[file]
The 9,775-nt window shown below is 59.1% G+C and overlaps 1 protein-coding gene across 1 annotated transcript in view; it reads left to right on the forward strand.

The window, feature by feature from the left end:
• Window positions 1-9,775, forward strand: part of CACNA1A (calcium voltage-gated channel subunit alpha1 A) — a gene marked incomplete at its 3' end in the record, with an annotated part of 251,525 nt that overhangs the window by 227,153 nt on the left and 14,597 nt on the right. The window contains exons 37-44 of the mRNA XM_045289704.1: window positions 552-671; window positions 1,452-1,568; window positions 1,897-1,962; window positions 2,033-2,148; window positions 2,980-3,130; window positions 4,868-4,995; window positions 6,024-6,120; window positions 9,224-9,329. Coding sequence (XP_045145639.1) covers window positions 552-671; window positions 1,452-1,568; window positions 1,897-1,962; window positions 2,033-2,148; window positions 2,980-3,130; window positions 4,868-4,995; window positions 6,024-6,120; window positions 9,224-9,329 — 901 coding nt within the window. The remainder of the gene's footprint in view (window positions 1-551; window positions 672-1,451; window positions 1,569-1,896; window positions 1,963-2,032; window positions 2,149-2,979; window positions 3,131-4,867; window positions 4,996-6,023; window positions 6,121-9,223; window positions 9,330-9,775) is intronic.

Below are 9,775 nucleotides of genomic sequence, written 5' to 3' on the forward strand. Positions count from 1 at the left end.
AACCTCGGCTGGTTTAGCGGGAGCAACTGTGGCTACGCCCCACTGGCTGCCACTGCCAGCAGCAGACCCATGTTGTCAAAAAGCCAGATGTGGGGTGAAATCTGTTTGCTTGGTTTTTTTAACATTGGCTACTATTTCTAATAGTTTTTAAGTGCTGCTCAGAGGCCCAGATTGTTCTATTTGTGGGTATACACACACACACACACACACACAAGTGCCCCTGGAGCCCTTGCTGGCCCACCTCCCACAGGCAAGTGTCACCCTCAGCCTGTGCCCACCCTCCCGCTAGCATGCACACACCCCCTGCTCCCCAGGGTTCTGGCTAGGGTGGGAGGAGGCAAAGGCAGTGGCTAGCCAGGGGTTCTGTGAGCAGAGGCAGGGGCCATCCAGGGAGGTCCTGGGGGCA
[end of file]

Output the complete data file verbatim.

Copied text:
The 9,775-nt window shown below is 59.1% G+C and overlaps 1 protein-coding gene across 1 annotated transcript in view; it reads left to right on the forward strand.

The window, feature by feature from the left end:
• Window positions 1-9,775, forward strand: part of CACNA1A (calcium voltage-gated channel subunit alpha1 A) — a gene marked incomplete at its 3' end in the record, with an annotated part of 251,525 nt that overhangs the window by 227,153 nt on the left and 14,597 nt on the right. The window contains exons 37-44 of the mRNA XM_045289704.1: window positions 552-671; window positions 1,452-1,568; window positions 1,897-1,962; window positions 2,033-2,148; window positions 2,980-3,130; window positions 4,868-4,995; window positions 6,024-6,120; window positions 9,224-9,329. Coding sequence (XP_045145639.1) covers window positions 552-671; window positions 1,452-1,568; window positions 1,897-1,962; window positions 2,033-2,148; window positions 2,980-3,130; window positions 4,868-4,995; window positions 6,024-6,120; window positions 9,224-9,329 — 901 coding nt within the window. The remainder of the gene's footprint in view (window positions 1-551; window positions 672-1,451; window positions 1,569-1,896; window positions 1,963-2,032; window positions 2,149-2,979; window positions 3,131-4,867; window positions 4,996-6,023; window positions 6,121-9,223; window positions 9,330-9,775) is intronic.

Below are 9,775 nucleotides of genomic sequence, written 5' to 3' on the forward strand. Positions count from 1 at the left end.
AACCTCGGCTGGTTTAGCGGGAGCAACTGTGGCTACGCCCCACTGGCTGCCACTGCCAGCAGCAGACCCATGTTGTCAAAAAGCCAGATGTGGGGTGAAATCTGTTTGCTTGGTTTTTTTAACATTGGCTACTATTTCTAATAGTTTTTAAGTGCTGCTCAGAGGCCCAGATTGTTCTATTTGTGGGTATACACACACACACACACACACACAAGTGCCCCTGGAGCCCTTGCTGGCCCACCTCCCACAGGCAAGTGTCACCCTCAGCCTGTGCCCACCCTCCCGCTAGCATGCACACACCCCCTGCTCCCCAGGGTTCTGGCTAGGGTGGGAGGAGGCAAAGGCAGTGGCTAGCCAGGGGTTCTGTGAGCAGAGGCAGGGGCCATCCAGGGAGGTCCTGGGGGCA